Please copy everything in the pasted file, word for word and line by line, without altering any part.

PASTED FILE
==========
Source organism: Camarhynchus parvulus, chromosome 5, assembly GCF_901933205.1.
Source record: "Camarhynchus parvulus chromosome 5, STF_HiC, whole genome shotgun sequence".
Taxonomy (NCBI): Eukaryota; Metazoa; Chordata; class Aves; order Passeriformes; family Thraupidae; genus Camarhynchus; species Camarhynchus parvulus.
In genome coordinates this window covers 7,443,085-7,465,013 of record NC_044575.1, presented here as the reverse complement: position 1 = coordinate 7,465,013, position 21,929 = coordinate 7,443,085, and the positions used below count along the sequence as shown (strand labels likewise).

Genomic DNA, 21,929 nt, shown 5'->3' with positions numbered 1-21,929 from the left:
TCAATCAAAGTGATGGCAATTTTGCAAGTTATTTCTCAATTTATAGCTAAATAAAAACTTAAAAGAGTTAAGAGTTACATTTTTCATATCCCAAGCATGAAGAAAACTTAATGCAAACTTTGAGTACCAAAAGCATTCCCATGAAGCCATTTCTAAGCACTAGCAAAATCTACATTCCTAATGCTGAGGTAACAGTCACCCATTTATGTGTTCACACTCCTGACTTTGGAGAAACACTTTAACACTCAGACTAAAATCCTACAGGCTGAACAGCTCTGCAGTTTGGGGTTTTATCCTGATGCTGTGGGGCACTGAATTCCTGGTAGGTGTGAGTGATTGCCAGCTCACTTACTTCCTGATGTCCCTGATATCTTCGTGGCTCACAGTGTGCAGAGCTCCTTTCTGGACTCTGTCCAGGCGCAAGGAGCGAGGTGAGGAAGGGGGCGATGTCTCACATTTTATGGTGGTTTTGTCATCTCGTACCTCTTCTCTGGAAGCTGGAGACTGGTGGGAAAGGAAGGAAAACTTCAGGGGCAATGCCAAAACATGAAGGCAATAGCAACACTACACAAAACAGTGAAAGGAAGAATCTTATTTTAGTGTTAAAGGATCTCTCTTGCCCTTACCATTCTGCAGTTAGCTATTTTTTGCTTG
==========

Source organism: Camarhynchus parvulus, chromosome 5, assembly GCF_901933205.1.
Source record: "Camarhynchus parvulus chromosome 5, STF_HiC, whole genome shotgun sequence".
Taxonomy (NCBI): Eukaryota; Metazoa; Chordata; class Aves; order Passeriformes; family Thraupidae; genus Camarhynchus; species Camarhynchus parvulus.
In genome coordinates this window covers 7,443,085-7,465,013 of record NC_044575.1, presented here as the reverse complement: position 1 = coordinate 7,465,013, position 21,929 = coordinate 7,443,085, and the positions used below count along the sequence as shown (strand labels likewise).

Genomic DNA, 21,929 nt, shown 5'->3' with positions numbered 1-21,929 from the left:
TCAATCAAAGTGATGGCAATTTTGCAAGTTATTTCTCAATTTATAGCTAAATAAAAACTTAAAAGAGTTAAGAGTTACATTTTTCATATCCCAAGCATGAAGAAAACTTAATGCAAACTTTGAGTACCAAAAGCATTCCCATGAAGCCATTTCTAAGCACTAGCAAAATCTACATTCCTAATGCTGAGGTAACAGTCACCCATTTATGTGTTCACACTCCTGACTTTGGAGAAACACTTTAACACTCAGACTAAAATCCTACAGGCTGAACAGCTCTGCAGTTTGGGGTTTTATCCTGATGCTGTGGGGCACTGAATTCCTGGTAGGTGTGAGTGATTGCCAGCTCACTTACTTCCTGATGTCCCTGATATCTTCGTGGCTCACAGTGTGCAGAGCTCCTTTCTGGACTCTGTCCAGGCGCAAGGAGCGAGGTGAGGAAGGGGGCGATGTCTCACATTTTATGGTGGTTTTGTCATCTCGTACCTCTTCTCTGGAAGCTGGAGACTGGTGGGAAAGGAAGGAAAACTTCAGGGGCAATGCCAAAACATGAAGGCAATAGCAACACTACACAAAACAGTGAAAGGAAGAATCTTATTTTAGTGTTAAAGGATCTCTCTTGCCCTTACCATTCTGCAGTTAGCTATTTTTTGCTTG